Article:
“I know what customer service is.”
“I think I know what customer experience is.”
“What is brand experience?”
That is usually how a conversation about customers relating to a business goes. Companies are familiar with customer service and usually customer experience, although they sometimes conflate the two. Brand experience, on the other hand often draws a blank, or worse, it is lumped in with customer service. Do you see a pattern developing here? There has been a lot of conversation around these buzz words and often the conclusion is that they are all the same thing, just different buzz words—a horse of another color you could say.
But they are not.
I started a conversation on LinkedIn to see how professionals in these industries describe them and explain to their clients what the difference is. Even there, I was surprised to see that not only were the professionals using these terms to mean the same thing, but the variety in the different answers! Some even took the approach of “From the company’s perspective…From the customer’s perspective…” I understand the thought process behind that, but that is what gets companies into trouble. Whether you are viewing something from the customer, management, or investor’s perspective, some “thing” is what it is. A profit to management is not an expense to the customer.
So what is customer service?
What is customer experience?
What is brand experience?
Customer service is the process and interaction that a customer will receive when they reach out to a company for help with a product or service. It is customer-driven, company-provided.
Customer experience involves all aspects of how the customer will experience the product or service from the decision to buy, through use of the product or service, includes customer service, reuse of the product or service, disposal, and potential repurchasing or loyalty of the product, service, or company. It is company provided, customer dependent.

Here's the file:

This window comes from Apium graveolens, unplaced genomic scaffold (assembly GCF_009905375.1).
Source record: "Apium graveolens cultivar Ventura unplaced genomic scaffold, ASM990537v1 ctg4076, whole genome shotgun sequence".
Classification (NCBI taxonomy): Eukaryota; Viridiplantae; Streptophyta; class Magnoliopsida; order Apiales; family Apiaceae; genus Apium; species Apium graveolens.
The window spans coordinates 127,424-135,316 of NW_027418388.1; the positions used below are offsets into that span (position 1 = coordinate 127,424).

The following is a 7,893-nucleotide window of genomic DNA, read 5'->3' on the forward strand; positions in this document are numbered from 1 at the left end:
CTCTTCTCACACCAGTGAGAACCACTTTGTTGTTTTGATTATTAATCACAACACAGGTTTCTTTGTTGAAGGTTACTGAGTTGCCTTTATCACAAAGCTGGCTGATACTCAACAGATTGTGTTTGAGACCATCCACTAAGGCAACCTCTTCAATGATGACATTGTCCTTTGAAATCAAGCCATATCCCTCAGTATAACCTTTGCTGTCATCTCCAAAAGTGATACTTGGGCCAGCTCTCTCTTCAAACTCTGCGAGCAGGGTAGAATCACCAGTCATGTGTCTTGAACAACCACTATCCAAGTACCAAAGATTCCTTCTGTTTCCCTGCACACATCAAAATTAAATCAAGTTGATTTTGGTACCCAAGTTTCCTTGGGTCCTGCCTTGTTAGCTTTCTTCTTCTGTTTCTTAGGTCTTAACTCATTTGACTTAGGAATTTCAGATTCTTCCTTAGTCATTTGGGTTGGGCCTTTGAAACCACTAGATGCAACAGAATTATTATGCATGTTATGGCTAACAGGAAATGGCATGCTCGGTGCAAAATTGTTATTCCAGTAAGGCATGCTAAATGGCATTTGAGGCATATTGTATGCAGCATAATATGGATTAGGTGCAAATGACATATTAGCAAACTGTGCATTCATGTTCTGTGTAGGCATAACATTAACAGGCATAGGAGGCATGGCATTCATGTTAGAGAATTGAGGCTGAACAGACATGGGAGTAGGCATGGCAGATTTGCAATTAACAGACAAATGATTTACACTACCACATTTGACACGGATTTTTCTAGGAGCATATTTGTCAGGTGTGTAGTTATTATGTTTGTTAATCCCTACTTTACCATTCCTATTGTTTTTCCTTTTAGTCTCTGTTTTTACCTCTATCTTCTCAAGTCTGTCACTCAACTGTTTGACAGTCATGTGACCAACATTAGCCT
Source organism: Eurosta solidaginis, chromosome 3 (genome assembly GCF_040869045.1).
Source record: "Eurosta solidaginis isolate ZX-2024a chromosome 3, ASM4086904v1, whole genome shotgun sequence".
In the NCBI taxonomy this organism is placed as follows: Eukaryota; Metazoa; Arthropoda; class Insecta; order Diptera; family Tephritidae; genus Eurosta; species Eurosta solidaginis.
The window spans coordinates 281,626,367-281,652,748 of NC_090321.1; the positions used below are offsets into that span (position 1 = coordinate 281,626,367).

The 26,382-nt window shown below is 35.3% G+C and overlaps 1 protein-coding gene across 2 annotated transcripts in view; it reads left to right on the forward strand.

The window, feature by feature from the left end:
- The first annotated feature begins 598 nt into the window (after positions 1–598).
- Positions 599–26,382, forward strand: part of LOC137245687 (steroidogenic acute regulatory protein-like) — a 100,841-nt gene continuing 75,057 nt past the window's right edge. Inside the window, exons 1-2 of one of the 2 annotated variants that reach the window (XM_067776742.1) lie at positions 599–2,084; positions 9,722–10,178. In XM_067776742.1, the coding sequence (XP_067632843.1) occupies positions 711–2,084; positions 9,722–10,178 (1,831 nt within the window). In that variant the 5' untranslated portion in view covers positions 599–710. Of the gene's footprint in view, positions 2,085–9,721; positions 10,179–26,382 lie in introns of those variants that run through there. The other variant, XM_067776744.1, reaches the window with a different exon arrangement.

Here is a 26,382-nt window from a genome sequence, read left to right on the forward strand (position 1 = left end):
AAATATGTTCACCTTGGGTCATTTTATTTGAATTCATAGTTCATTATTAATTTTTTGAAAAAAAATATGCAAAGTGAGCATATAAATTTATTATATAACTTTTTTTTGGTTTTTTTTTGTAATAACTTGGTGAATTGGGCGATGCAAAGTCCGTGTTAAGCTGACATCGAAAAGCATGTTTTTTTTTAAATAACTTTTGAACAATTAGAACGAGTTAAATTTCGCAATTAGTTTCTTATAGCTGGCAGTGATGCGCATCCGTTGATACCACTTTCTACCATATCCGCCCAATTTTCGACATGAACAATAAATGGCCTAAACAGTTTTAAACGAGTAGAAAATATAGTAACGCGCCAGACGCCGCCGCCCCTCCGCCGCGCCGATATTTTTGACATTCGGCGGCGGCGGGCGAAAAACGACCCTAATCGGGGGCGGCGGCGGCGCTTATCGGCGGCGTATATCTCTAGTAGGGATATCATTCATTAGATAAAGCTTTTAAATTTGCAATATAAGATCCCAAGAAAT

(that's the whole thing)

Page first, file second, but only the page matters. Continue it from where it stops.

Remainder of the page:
Brand experience involves how prospects, the community, your employees and customers, experience your brand. It is creating the expectation of what they will experience when they reach out to you and then delivering on the expectation. It includes visual elements of your branding, copy, how easy it is to find information that is relevant to them, the personality of your brand, and what it is like working for your company. I always tell my clients, “Your customers like doing business with you just as much as your employees like working for you.” It is company guided, employee delivered.
When these three terms are confused with each other, then aspects of the customer relationship are affected negatively. For example, when brand experience is confused with customer service, the brand itself can suffer since the emphasis is on the customer and their use of your product or service, not their overall perception of the brand itself. Worse it excuses employees that are not explicitly involved in customer service to from getting involved in the promotion and support of your brand; the old “that isn’t my job” syndrome.
For your company to truly thrive in today’s marketplace, each aspect: customer service, customer experience, and especially brand experience must be treated as the individual pieces of the marketing puzzle that they are. Doing anything else will lead to trouble for your brand.